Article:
The Astropy Project: Building an Open-science Project and Status of the v2.0 Core PackageAstropy CollaborationPrice-Whelan, A. M.Sipőcz, B. M.Günther, H. M.Lim, P. L.Crawford, S. M.Conseil, S.Shupe, D. L.Craig, M. W.Dencheva, N.Ginsburg, A.VanderPlas, J. T.Bradley, L. D.Pérez-Suárez, Val-Borro, M.Aldcroft, T. L.Cruz, K. L.Robitaille, T. P.Tollerud, E. J.Ardelean, C.Babej, T.Bach, Y. P.Bachetti, M.Bakanov, A. V.Bamford, S. P.Barentsen, G.Barmby, P.Baumbach, A.Berry, K. L.Biscani, F.Boquien, M.Bostroem, K. A.Bouma, L. G.Brammer, G. B.Bray, E. M.Breytenbach, H.Buddelmeijer, H.Burke, D. J.Calderone, G.Cano Rodríguez, J. L.Cara, M.Cardoso, J. V. M.Cheedella, S.Copin, Y.Corrales, L.Crichton, D.D'Avella, D.Deil, C.Depagne, É.Dietrich, J. P.Donath, A.Droettboom, M.Earl, N.Erben, T.Fabbro, S.Ferreira, L. A.Finethy, T.Fox, R. T.Garrison, L. H.Gibbons, S. L. J.Goldstein, D. A.Gommers, R.Greco, J. P.Greenfield, P.Groener, A. M.Grollier, F.Hagen, A.Hirst, P.Homeier, D.Horton, A. J.Hosseinzadeh, G.Hu, L.Hunkeler, J. S.Ivezić, Ž.Jain, A.Jenness, T.Kanarek, G.Kendrew, S.Kern, N. S.Kerzendorf, W. E.Khvalko, A.King, J.Kirkby, D.Kulkarni, A. M.Kumar, A.Lee, A.Lenz, D.Littlefair, S. P.Ma, Z.Macleod, D. M.Mastropietro, M.McCully, C.Montagnac, S.Morris, B. M.Mueller, M.Mumford, S. J.Muna, D.Murphy, N. A.Nelson, S.Nguyen, G. H.Ninan, J. P.Nöthe, M.Ogaz, S.Oh, S.Parejko, J. K.Parley, N.Pascual, S.Patil, R.Patil, A. A.Plunkett, A. L.Prochaska, J. X.Rastogi, T.Reddy Janga, V.Sabater, J.Sakurikar, P.Seifert, M.Sherbert, L. E.Sherwood-Taylor, H.Shih, A. Y.Sick, J.Silbiger, M. T.Singanamalla, S.Singer, L. P.Sladen, P. H.Sooley, K. A.Sornarajah, S.Streicher, O.Teuben, P.Thomas, S. W.Tremblay, Grant R.Turner, J. E. H.Terrón, V.van Kerkwijk, M. la Vega, A.Watkins, L. L.Weaver, B. A.Whitmore, J. B.Woillez, J.Zabalza, V.Astropy ContributorsDOI: info:10.3847/1538-3881/aabc4fv. 156123
Astropy Collaboration, Price-Whelan, A. M., Sipőcz, B. M., Günther, H. M., Lim, P. L., Crawford, S. M., Conseil, S., Shupe, D. L., Craig, M. W., Dencheva, N., Ginsburg, A., VanderPlas, J. T., Bradley, L. D., Pérez-Suárez, D., de Val-Borro, M., Aldcroft, T. L., Cruz, K. L., Robitaille, T. P., Tollerud, E. J., Ardelean, C., Babej, T., Bach, Y. P., Bachetti, M., Bakanov, A. V., Bamford, S. P. et al. 2018. "The Astropy Project: Building an Open-science Project and Status of the v2.0 Core Package." The Astronomical Journal 156:123.
ID: 149183
Type: article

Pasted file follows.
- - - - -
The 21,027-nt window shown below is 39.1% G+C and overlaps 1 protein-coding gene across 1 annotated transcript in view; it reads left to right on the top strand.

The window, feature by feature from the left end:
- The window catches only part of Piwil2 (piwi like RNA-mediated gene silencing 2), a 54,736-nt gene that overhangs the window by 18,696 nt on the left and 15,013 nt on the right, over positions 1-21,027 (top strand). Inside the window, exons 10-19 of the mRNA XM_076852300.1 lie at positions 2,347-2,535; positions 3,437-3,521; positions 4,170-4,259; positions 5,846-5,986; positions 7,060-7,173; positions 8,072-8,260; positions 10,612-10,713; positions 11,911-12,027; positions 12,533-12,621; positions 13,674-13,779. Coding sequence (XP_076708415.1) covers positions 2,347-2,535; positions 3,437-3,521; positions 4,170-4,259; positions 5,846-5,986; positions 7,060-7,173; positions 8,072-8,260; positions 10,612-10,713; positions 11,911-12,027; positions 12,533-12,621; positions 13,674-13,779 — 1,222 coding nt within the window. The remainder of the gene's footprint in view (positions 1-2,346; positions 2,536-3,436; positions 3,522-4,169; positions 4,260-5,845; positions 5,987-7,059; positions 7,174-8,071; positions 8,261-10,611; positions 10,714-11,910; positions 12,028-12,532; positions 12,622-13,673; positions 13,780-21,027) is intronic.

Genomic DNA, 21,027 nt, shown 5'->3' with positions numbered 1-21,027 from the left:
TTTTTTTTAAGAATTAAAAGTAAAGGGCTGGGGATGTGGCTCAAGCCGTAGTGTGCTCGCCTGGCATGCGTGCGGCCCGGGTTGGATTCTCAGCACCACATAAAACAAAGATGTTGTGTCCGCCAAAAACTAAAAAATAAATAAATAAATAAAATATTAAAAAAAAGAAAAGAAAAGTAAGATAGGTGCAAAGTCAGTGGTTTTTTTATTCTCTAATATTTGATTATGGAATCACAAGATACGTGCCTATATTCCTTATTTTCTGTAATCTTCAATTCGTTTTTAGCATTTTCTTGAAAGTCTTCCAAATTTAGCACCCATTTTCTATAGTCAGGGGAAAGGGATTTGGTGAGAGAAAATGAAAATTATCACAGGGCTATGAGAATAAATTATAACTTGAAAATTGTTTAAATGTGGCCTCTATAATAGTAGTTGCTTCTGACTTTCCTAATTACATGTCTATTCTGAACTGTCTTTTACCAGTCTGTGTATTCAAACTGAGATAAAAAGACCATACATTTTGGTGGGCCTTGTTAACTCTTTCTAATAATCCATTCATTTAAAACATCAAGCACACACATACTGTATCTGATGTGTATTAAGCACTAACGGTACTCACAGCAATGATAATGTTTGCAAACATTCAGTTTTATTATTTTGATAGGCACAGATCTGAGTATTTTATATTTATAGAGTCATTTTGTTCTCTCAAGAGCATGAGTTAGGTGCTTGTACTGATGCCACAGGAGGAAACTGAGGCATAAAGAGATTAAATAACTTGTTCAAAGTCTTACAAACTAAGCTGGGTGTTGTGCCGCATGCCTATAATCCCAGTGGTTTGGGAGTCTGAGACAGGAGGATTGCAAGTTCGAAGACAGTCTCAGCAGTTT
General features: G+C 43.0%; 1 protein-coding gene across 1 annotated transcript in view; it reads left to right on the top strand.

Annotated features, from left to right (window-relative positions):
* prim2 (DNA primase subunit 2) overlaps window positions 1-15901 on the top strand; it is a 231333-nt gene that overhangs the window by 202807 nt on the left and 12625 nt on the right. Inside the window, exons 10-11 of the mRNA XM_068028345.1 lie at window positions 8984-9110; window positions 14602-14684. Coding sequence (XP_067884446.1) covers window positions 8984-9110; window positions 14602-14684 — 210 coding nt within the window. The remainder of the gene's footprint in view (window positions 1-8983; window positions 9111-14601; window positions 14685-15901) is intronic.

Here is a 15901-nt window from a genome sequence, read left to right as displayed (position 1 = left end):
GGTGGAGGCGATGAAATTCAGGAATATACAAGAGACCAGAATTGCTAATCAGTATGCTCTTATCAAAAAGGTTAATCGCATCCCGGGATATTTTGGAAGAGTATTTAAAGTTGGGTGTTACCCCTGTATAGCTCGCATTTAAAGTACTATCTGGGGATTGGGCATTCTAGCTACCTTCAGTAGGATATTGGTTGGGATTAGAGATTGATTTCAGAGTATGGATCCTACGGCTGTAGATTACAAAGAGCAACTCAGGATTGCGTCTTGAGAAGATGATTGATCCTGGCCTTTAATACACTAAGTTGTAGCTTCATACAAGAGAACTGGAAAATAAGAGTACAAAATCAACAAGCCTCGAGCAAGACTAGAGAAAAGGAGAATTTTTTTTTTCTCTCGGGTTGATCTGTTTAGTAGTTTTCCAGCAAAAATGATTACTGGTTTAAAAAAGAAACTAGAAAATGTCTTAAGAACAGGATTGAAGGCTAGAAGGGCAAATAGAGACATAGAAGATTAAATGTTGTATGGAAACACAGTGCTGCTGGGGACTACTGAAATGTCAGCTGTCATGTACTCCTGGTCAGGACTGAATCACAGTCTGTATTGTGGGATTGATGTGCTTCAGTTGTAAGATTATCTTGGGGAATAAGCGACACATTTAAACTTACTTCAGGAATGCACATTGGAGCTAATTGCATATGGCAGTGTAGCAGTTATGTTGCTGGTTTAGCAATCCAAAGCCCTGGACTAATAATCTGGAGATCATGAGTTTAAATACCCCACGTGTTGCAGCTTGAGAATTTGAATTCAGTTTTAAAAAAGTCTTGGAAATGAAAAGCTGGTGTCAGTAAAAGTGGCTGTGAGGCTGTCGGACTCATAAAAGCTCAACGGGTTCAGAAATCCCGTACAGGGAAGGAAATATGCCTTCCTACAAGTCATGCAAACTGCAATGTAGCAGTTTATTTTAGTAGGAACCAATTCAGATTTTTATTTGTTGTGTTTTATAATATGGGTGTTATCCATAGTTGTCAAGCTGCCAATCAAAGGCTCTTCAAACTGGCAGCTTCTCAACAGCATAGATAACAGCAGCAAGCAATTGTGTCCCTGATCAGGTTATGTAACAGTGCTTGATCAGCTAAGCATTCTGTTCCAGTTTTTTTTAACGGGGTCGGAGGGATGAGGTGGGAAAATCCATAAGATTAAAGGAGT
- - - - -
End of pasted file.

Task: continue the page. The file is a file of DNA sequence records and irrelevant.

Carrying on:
Authors: Astropy Collaboration; Price-Whelan, A. M.; Sipőcz, B. M.; Günther, H. M.; Lim, P. L.; Crawford, S. M.; Conseil, S.; Shupe, D. L.; Craig, M. W.; Dencheva, N.; Ginsburg, A.; VanderPlas, J. T.; Bradley, L. D.; Pérez-Suárez, D.; de Val-Borro, M.; Aldcroft, T. L.; Cruz, K. L.; Robitaille, T. P.; Tollerud, E. J.; Ardelean, C.; Babej, T.; Bach, Y. P.; Bachetti, M.; Bakanov, A. V.; Bamford, S. P.; Barentsen, G.; Barmby, P.; Baumbach, A.; Berry, K. L.; Biscani, F.; Boquien, M.; Bostroem, K. A.; Bouma, L. G.; Brammer, G. B.; Bray, E. M.; Breytenbach, H.; Buddelmeijer, H.; Burke, D. J.; Calderone, G.; Cano Rodríguez, J. L.; Cara, M.; Cardoso, J. V. M.; Cheedella, S.; Copin, Y.; Corrales, L.; Crichton, D.; D'Avella, D.; Deil, C.; Depagne, É.; Dietrich, J. P.; Donath, A.; Droettboom, M.; Earl, N.; Erben, T.; Fabbro, S.; Ferreira, L. A.; Finethy, T.; Fox, R. T.; Garrison, L. H.; Gibbons, S. L. J.; Goldstein, D. A.; Gommers, R.; Greco, J. P.; Greenfield, P.; Groener, A. M.; Grollier, F.; Hagen, A.; Hirst, P.; Homeier, D.; Horton, A. J.; Hosseinzadeh, G.; Hu, L.; Hunkeler, J. S.; Ivezić, Ž.; Jain, A.; Jenness, T.; Kanarek, G.; Kendrew, S.; Kern, N. S.; Kerzendorf, W. E.; Khvalko, A.; King, J.; Kirkby, D.; Kulkarni, A. M.; Kumar, A.; Lee, A.; Lenz, D.; Littlefair, S. P.; Ma, Z.; Macleod, D. M.; Mastropietro, M.; McCully, C.; Montagnac, S.; Morris, B. M.; Mueller, M.; Mumford, S. J.; Muna, D.; Murphy, N. A.; Nelson, S.; Nguyen, G. H.; Ninan, J. P.; Nöthe, M.; Ogaz, S.; Oh, S.; Parejko, J. K.; Parley, N.; Pascual, S.; Patil, R.; Patil, A. A.; Plunkett, A. L.; Prochaska, J. X.; Rastogi, T.; Reddy Janga, V.; Sabater, J.; Sakurikar, P.; Seifert, M.; Sherbert, L. E.; Sherwood-Taylor, H.; Shih, A. Y.; Sick, J.; Silbiger, M. T.; Singanamalla, S.; Singer, L. P.; Sladen, P. H.; Sooley, K. A.; Sornarajah, S.; Streicher, O.; Teuben, P.; Thomas, S. W.; Tremblay, Grant R.; Turner, J. E. H.; Terrón, V.; van Kerkwijk, M. H.; de la Vega, A.; Watkins, L. L.; Weaver, B. A.; Whitmore, J. B.; Woillez, J.; Zabalza, V.; Astropy Contributors